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Political 'horse trading' going down to wire in Legislature
As Friday's legislative close nears, lawmakers continue to cut deals while delaying votes on the major issues.
By LUCY MORGAN and JONI JAMES
Published May 4, 2005
TALLAHASSEE - With time running out in this year's legislative session, lawmakers were playing an elaborate game of chicken Tuesday as they sought to resolve dozens of major issues before the session's scheduled close on Friday.
House Speaker Allan Bense adjourned before 3 p.m. on a day that had been scheduled to end at 5 p.m.
The Senate spent the day skirting several bills that would resolve many of the important issues that brought them to town.
Asked why the House didn't take up Senate President Tom Lee's high priority lobbying bill, Bense could only smile.
"I don't think we are ready for the lobbying bill," Bense said. "As the week progresses we'll take a closer look."
Virtually every major issue on the table remains to be resolved this week: growth management, Medicaid reform, constitutional amendments, slot machine regulations, class size, tort reform.
Plus, several special interests continued to push their long shot causes, such as the Florida Marlins effort to win a tax break to help pay for a new stadium. Armando Codina, the influential Miami developer who once was a business partner of Gov. Jeb Bush, even traveled to town, meeting privately with Lee.
Would you say there was a lot of posturing going on?
"You could look at it that way," admitted Lee during an early evening meeting with the press. "We're going to try and send out the low-hanging fruit and keep it moving while we negotiate tort reform, Medicaid."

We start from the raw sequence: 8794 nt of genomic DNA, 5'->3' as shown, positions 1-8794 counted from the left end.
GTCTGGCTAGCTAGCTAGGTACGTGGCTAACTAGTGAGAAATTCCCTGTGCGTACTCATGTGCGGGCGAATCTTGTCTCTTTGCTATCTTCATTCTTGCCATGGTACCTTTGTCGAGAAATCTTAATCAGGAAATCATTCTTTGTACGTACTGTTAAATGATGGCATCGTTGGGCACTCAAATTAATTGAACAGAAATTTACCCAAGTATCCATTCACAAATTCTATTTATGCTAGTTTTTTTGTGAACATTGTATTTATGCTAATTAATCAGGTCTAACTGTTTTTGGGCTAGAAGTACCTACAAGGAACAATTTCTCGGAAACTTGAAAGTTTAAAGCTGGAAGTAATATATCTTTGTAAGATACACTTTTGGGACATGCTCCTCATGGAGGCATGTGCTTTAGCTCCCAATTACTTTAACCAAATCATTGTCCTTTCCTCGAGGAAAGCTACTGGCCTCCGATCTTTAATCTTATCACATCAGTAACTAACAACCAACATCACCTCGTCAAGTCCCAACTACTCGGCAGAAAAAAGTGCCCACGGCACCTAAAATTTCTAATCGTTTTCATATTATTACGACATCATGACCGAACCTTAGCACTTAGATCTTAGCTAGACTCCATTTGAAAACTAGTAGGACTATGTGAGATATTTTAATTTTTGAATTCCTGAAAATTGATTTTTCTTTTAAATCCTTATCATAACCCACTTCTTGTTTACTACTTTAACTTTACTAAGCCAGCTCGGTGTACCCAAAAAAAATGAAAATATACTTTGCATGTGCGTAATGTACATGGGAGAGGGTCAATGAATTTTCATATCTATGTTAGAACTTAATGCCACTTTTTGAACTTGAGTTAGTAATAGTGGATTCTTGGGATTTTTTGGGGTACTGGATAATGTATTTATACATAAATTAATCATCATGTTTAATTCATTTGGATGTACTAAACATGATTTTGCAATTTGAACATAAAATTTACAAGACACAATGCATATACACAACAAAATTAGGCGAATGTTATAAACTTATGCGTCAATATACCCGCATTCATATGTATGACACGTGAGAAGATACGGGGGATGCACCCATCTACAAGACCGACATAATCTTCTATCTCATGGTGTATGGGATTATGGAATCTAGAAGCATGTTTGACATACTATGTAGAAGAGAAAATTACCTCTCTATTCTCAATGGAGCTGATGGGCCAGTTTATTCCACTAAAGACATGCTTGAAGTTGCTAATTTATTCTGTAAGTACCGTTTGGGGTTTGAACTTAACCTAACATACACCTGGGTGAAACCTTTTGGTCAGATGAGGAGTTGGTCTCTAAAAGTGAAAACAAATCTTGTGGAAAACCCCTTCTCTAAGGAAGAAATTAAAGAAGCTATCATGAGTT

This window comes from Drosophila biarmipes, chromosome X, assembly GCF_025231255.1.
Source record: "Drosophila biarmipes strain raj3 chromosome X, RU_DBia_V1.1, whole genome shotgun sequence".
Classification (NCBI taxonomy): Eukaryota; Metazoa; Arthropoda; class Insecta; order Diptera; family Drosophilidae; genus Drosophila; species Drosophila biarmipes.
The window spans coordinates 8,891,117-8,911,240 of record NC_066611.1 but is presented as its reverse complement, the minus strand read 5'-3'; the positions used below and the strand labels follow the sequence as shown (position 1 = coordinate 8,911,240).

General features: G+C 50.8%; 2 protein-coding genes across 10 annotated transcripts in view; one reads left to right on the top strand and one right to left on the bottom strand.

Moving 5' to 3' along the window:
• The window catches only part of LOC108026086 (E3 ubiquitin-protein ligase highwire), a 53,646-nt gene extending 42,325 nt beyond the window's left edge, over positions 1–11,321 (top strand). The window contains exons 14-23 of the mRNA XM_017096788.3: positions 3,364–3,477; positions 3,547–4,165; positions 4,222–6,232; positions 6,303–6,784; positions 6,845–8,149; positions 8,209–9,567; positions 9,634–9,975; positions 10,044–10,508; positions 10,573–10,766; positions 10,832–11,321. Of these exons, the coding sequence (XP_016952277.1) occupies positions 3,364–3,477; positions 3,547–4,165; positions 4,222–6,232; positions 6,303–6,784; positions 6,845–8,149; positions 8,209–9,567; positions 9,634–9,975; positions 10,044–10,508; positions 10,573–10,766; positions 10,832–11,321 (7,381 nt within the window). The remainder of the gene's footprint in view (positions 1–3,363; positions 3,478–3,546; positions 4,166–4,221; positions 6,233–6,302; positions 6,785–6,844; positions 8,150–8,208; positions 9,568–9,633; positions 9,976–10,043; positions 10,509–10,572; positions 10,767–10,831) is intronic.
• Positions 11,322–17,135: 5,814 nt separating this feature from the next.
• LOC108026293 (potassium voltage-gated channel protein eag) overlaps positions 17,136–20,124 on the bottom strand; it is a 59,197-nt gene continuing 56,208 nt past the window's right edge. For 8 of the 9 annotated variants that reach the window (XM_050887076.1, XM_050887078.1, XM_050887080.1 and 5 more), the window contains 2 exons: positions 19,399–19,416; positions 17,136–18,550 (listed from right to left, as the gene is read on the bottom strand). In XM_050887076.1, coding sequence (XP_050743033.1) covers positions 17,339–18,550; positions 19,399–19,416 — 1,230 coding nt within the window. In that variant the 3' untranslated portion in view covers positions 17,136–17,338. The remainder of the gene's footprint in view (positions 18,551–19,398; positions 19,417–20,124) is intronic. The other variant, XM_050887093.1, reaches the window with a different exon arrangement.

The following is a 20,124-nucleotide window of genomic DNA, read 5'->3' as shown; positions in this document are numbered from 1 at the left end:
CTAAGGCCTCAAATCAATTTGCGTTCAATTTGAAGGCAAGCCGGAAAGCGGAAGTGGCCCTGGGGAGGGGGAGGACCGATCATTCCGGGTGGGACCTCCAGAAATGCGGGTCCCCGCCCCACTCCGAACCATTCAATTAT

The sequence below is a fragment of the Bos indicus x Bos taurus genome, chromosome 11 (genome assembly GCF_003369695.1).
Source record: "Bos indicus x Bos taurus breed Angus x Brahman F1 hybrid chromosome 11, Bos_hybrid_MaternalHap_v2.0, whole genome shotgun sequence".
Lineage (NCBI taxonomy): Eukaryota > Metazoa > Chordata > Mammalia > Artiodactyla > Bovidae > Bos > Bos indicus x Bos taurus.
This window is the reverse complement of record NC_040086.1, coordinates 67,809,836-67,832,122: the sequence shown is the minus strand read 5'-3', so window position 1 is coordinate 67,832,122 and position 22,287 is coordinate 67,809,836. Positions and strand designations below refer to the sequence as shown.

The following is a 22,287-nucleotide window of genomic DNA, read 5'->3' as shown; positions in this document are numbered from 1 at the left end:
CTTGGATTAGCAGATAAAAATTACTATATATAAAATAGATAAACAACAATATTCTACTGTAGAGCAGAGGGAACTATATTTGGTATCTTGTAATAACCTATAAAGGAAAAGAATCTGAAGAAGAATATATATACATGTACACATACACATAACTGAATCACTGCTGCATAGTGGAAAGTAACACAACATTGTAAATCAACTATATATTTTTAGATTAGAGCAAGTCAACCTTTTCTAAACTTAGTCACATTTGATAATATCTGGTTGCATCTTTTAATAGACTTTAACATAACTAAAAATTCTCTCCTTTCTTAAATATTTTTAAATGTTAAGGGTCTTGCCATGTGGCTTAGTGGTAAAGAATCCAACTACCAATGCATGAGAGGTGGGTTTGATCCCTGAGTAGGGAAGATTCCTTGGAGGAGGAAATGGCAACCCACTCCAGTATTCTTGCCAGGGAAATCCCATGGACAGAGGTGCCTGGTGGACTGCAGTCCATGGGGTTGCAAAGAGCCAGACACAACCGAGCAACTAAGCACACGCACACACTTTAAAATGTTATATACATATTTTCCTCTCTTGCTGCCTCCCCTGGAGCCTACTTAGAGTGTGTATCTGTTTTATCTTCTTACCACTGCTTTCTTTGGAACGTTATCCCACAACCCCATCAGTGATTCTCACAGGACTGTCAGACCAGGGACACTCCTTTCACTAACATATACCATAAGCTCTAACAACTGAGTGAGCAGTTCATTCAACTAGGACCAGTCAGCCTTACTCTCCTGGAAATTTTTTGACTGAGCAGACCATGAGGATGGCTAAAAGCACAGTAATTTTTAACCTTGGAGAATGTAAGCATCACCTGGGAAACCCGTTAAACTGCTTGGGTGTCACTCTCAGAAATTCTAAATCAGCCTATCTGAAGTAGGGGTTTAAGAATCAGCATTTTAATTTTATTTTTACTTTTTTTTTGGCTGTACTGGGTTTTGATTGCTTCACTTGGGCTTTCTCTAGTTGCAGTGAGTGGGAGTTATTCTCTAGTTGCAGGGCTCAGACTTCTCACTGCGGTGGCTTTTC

Lee said there is no animosity, just a difference of opinion on what should become law.
By Thursday legislators in both chambers should begin to realize they could be missing an unusual opportunity to create a landmark growth management law and resolve other state problems.
"The stars don't line up often in this process," Lee said. "We are in a posture where we could really achieve something for the state."
House Rules Chairman Dudley Goodlette said growth management reforms are caught between two factions: Senate leaders who want to allow counties to raise money for roads and other infrastructure needs without a referendum, and House leaders who want a referendum before any tax can be raised.
But gamesmanship was in full swing.
Among the Senate's clear maneuvering Tuesday: The chamber took up only the two least controversial of five bills on the calendar that are aimed at making state courts friendlier to businesses sued there. Such civil litigation changes are a huge priority of Bense and the House.
The upper chamber also failed to act on proposals for growth management, changes to how citizens amend the state Constitution, two plans to provide sales tax holidays for back-to-school supplies and hurricane-preparedness goods, and changes to the state's hurricane insurance market.
Bense said negotiators are making progress on all of the major issues. The final details will have to be decided by Bense and Lee.
Lee sent his top priority bill to the House on Monday. It would force lobbyists to disclose their fees and identify the lawmakers they wine and dine. He said the lobbying bill is the "linchpin" of the session and should pass the House today.
"A lot of things can happen in this session, but one thing is we can't let the lobbyists win," Lee added.
House leaders know Lee has made the bill a priority and are hoping they can gain concessions from Senate leaders on other issues before they take up the lobbying bill.
Some call it "horse trading."
It's a time-honored tradition in a Legislature that meets for at least 55 days before they really get serious about cutting the final deals that shape the way bills become law.